Teens Doubling and Tripling Their Alcohol Intake

Binge drinking among high school seniors exceeds even traditional drink amounts

/ Author:  / Reviewed by: Joseph V. Madia, MD Beth Bolt, RPh

(RxWiki News) Concerns about teenage alcohol use have existed for a long time — and with good reason. But it may surprise some people to learn just how much some high school students drink.

A recent study found that one in five high school seniors had gone binge drinking, consuming at least five drinks in one sitting, within the previous two weeks.

In addition, however, significant numbers of high school students are also drinking two and three times as much in one sitting.

Seniors from rural areas were more likely than those living in cities to drink excessive amounts of alcohol, as much as 15 drinks at a time.

"Keep an eye on your teen's drinking."

This study, led by Megan E. Patrick, PhD, of the Institute for Social Research at the University of Michigan in Ann Arbor, looked at binge drinking in high school seniors.

The researchers used data from a study called Monitoring the Future that collects information from US high school students each year.

The data used in this study was collected between 2005 and 2011 and included responses from 16,332 high school seniors.

The researchers assessed how many twelfth graders had drunk five or more drinks, 10 or more drinks or 15 or more drinks at one time within the previous two weeks.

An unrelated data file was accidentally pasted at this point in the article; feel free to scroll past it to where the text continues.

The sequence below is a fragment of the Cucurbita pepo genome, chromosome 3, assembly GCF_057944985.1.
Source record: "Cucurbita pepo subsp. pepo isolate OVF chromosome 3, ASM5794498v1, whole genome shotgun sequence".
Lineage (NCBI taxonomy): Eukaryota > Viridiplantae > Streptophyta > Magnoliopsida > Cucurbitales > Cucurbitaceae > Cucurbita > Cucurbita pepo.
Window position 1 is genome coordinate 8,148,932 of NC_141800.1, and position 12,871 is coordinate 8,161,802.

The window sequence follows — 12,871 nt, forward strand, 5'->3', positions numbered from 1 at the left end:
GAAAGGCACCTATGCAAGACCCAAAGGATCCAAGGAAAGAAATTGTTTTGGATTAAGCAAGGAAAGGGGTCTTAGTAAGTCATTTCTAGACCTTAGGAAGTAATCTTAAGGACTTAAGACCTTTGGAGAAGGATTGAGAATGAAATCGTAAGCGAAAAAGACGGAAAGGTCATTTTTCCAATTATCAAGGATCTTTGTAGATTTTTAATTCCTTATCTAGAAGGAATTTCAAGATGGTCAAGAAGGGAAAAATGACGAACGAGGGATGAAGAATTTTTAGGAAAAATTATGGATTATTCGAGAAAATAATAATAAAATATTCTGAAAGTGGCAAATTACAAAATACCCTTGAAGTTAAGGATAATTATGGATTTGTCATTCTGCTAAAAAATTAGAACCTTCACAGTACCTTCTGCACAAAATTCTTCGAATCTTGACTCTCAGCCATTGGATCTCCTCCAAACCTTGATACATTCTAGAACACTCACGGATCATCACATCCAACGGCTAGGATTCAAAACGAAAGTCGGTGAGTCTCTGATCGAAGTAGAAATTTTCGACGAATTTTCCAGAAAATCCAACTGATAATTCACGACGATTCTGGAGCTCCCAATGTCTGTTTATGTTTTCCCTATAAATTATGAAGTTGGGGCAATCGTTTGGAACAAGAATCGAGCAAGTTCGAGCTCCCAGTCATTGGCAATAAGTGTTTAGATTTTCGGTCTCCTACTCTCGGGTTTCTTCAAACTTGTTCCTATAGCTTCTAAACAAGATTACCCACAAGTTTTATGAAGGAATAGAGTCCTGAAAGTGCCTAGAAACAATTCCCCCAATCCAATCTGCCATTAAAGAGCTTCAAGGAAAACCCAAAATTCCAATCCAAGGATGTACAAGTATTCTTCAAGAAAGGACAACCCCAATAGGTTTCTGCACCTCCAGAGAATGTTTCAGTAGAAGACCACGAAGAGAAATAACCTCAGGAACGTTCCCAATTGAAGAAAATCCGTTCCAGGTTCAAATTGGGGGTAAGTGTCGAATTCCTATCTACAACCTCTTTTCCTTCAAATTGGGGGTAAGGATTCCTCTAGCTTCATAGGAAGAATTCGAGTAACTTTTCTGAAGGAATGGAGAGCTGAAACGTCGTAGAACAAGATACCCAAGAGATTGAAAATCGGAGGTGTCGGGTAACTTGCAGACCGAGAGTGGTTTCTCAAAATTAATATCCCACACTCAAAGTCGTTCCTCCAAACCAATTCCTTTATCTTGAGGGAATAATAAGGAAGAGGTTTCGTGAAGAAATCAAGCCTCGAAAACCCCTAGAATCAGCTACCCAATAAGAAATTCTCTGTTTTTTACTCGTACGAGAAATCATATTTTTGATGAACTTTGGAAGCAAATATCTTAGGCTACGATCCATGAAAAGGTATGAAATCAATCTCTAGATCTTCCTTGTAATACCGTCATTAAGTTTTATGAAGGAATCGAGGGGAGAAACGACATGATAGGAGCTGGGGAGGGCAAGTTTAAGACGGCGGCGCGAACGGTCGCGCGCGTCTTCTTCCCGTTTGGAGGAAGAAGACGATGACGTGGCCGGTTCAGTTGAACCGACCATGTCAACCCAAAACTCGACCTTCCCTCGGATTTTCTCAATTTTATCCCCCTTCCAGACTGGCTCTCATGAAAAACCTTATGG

Typically, "binge drinking" is defined in research terms as having five or more drinks in one sitting.

However, the researchers in this study wanted to learn whether high school seniors drank much more than this during binge drinking episodes.

They found that there were groups of high school seniors drinking very large amounts of alcohol at one time.

Overall, 20 percent of the high school seniors in the study reported drinking at least five drinks in one sitting at some point in the previous two weeks.

In addition, 10.5 percent of seniors reported drinking 10 or more drinks in one sitting, and 5.6 percent of the seniors reported drinking at least 15 alcoholic beverages in one sitting within the previous two weeks.

In looking at each of the years from 2005 to 2011, the researchers found that binge drinking involving at least five or at least 10 drinks at a time had declined over that time period.

However, the rate of seniors who consumed at least 15 alcoholic drinks in one sitting did not change much over those six years.

The researchers found that seniors whose parents were college-educated were more likely to have at least five drinks at a time, but less likely to have 15 at once, compared to those whose parents were not college-educated.

The students most likely to consume 15 or more drinks at a time were those in rural areas.

In addition, boys were more likely than girls to drink at all three levels of binge drinking, and whites were more likely to binge drink than blacks, Hispanics or those of other races.

The researchers also identified other factors that predicted the likelihood that seniors would drink very large amounts of alcohol.

These factors included having friends who smoked or drank alcohol, spending more nights out with friends, using other substances such as cigarettes or marijuana and having a non-negative attitude toward substance use.

The researchers concluded that traditional binge drinking (five or more drinks) was common among high school seniors and that the numbers of those who drank two and three times as much were also high.

"These data suggest the importance of assessing multiple levels of binge drinking behavior and their predictors among youth to target effective screening and intervention efforts," the researchers wrote.

This study was published September 16 in the journal JAMA Pediatrics. The research was funded by the National Institute on Drug Abuse. The authors reported no conflicts of interest.

Review Date: 
September 16, 2013
Last Updated:
September 16, 2013